Energy levels, the ability to concentrate on everyday activities, and the ability to exercise are the 3 aspects of a patient’s life that are most affected by immune thrombocytopenia (ITP) in Iran, according to responses from the ITP World Impact Survey (I-WISh). 

The management and perception of the impact of the disease on the life of patients seem to align well between adult and pediatric patients and between adult and pediatric hematologists, according to the results of the survey. 

Read more about the treatment of ITP

The study was published online in the journal Clinical and Applied Thrombosis/Hemostasis.

Moreover, most symptoms seem to be generally well managed, and physicians seem to have experience in managing patients with ITP and a good understanding of the benefits and limitations of the treatments that are currently available in Iran, the study authors noted.

Information about the perspective of patients and physicians alike in terms of the management of ITP as well as its impact on patients’ lives is limited in Iran.

To tackle this problem, a team of researchers, led by Mohammad Faranoush, MD, from the Iran University of Medical Sciences in Tehran, conducted the I-WISh in Iran between October 2019 and October 2020.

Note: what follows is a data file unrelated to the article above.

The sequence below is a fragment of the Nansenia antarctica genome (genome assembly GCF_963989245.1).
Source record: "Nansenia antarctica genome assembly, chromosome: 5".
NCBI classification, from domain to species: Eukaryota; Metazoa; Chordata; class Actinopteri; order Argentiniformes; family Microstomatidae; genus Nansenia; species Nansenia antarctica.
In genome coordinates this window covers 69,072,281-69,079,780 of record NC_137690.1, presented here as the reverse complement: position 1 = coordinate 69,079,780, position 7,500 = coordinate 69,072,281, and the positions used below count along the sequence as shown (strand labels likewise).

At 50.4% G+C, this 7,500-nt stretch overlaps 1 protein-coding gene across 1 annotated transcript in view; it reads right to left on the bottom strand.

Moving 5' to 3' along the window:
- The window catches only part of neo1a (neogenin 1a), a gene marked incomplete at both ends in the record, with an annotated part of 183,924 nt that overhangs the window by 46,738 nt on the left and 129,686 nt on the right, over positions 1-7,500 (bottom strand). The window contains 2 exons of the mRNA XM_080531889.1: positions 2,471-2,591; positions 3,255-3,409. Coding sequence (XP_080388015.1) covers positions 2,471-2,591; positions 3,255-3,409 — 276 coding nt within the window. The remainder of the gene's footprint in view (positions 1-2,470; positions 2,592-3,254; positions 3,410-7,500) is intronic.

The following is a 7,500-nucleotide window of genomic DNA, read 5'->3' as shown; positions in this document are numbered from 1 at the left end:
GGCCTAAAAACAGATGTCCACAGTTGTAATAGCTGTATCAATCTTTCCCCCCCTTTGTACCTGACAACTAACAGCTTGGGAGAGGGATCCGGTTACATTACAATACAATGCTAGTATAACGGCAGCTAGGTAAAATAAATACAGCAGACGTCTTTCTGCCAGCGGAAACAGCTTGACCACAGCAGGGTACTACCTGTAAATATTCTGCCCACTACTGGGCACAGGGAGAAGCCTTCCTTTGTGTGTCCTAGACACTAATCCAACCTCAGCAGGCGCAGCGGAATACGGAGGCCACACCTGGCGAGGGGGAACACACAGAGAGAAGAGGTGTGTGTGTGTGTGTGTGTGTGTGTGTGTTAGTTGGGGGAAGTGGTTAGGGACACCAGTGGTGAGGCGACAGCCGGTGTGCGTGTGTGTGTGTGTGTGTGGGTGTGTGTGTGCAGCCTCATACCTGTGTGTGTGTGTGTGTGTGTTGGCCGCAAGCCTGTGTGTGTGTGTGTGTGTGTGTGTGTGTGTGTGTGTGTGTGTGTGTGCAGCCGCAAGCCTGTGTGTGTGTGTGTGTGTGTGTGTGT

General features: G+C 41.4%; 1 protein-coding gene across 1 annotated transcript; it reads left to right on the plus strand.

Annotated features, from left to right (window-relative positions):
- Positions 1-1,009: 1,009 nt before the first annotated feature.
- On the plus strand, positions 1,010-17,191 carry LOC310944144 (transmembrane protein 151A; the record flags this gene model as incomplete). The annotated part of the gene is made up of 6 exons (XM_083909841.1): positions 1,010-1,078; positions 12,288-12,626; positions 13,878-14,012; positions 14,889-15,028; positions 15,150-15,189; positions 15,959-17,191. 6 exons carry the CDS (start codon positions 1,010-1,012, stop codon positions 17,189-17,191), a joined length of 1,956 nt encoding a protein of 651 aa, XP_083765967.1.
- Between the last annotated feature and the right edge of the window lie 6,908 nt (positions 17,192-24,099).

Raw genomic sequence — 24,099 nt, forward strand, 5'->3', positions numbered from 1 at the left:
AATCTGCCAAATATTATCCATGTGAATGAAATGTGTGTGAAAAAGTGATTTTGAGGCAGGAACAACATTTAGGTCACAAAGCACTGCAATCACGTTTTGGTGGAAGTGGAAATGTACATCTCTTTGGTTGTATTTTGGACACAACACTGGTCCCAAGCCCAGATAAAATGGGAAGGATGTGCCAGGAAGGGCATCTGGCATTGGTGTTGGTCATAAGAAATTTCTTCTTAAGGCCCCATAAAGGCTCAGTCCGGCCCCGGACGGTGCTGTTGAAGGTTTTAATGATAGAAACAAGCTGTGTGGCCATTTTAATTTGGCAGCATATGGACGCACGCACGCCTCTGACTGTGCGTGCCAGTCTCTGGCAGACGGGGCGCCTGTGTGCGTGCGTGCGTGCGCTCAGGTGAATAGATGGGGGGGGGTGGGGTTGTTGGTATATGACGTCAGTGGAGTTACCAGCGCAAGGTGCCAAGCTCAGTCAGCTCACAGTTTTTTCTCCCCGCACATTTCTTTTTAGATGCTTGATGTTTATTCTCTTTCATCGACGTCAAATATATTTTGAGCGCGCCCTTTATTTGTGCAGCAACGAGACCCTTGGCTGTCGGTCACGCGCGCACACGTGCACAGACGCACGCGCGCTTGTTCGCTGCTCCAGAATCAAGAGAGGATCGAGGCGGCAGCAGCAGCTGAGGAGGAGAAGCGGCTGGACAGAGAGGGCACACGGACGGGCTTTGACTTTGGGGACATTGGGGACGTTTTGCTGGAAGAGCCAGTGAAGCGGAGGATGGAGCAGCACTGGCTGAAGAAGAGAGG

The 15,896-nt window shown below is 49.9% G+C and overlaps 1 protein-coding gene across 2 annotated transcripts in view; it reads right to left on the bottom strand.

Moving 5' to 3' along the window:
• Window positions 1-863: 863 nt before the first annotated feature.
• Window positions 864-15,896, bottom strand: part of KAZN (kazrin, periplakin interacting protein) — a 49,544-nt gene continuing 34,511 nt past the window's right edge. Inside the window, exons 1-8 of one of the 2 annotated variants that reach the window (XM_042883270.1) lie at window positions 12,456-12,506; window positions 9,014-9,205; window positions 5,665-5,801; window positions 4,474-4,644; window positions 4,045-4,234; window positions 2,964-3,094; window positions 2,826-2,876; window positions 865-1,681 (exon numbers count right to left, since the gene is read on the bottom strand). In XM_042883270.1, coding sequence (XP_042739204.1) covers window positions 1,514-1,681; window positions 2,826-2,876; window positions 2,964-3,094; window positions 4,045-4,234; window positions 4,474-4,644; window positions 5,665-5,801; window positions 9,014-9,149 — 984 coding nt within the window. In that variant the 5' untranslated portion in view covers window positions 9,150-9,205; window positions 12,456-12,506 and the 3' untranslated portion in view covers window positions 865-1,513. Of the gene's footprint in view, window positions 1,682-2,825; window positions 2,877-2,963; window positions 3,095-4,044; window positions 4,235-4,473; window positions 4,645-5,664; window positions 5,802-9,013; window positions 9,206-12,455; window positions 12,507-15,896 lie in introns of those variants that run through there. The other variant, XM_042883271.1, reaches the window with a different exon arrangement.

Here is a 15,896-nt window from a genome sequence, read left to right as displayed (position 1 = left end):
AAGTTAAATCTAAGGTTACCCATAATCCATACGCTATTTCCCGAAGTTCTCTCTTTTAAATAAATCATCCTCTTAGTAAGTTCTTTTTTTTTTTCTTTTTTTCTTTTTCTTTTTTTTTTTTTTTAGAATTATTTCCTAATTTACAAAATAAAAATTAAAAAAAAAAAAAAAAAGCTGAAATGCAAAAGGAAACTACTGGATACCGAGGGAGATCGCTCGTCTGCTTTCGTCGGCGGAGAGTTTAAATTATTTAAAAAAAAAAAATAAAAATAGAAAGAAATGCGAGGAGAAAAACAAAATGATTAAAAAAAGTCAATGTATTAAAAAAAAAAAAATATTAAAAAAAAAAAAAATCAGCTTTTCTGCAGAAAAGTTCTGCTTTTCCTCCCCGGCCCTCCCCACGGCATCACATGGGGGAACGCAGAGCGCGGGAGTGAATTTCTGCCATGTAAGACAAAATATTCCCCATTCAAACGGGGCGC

A total of 114 patients and 47 physicians were included in the survey. Of these 114 patients, 17 were children under 17 years of age and of the physicians, 22 were pediatric hematologists while the rest were adult hematologists. 

Frequently reported symptoms by patients at the time of diagnosis and at the completion of the survey included fatigue and anxiety. 

Physicians’ preferred method of treatment was “watch-and-wait” after the first diagnosis while the treatment that they prescribed the most to newly diagnosed patients was steroids.

Nearly half (40%) of adult hematologists and 38% of pediatric hematologists said that ITP reduced the quality of life of their patients. 

“In conclusion, this local I-WISh survey underlined the extent to which ITP negatively impacted patients’ life in Iran, in line with the global findings,” the researchers wrote. “We hope that the present study may assist physicians in optimizing the clinical and emotional management of patients with ITP in Iran.”

ITP is a rare bleeding disorder characterized by very low levels of platelet counts caused by the autoantibodies that attack the proteins of the platelet membrane. The disease can have a negative impact on many aspects of a patient’s life. 

Reference

Eshghi P, Abolghasemi H, Akhlaghi AA, et al. Patient and physician perspectives in the management of immune thrombocytopenia in Iran: responses from the ITP World Impact Survey (I-WISh). Clin. Appl. Thromb./Hemost. Published online January 11, 2023. doi:10.1177/10760296221130335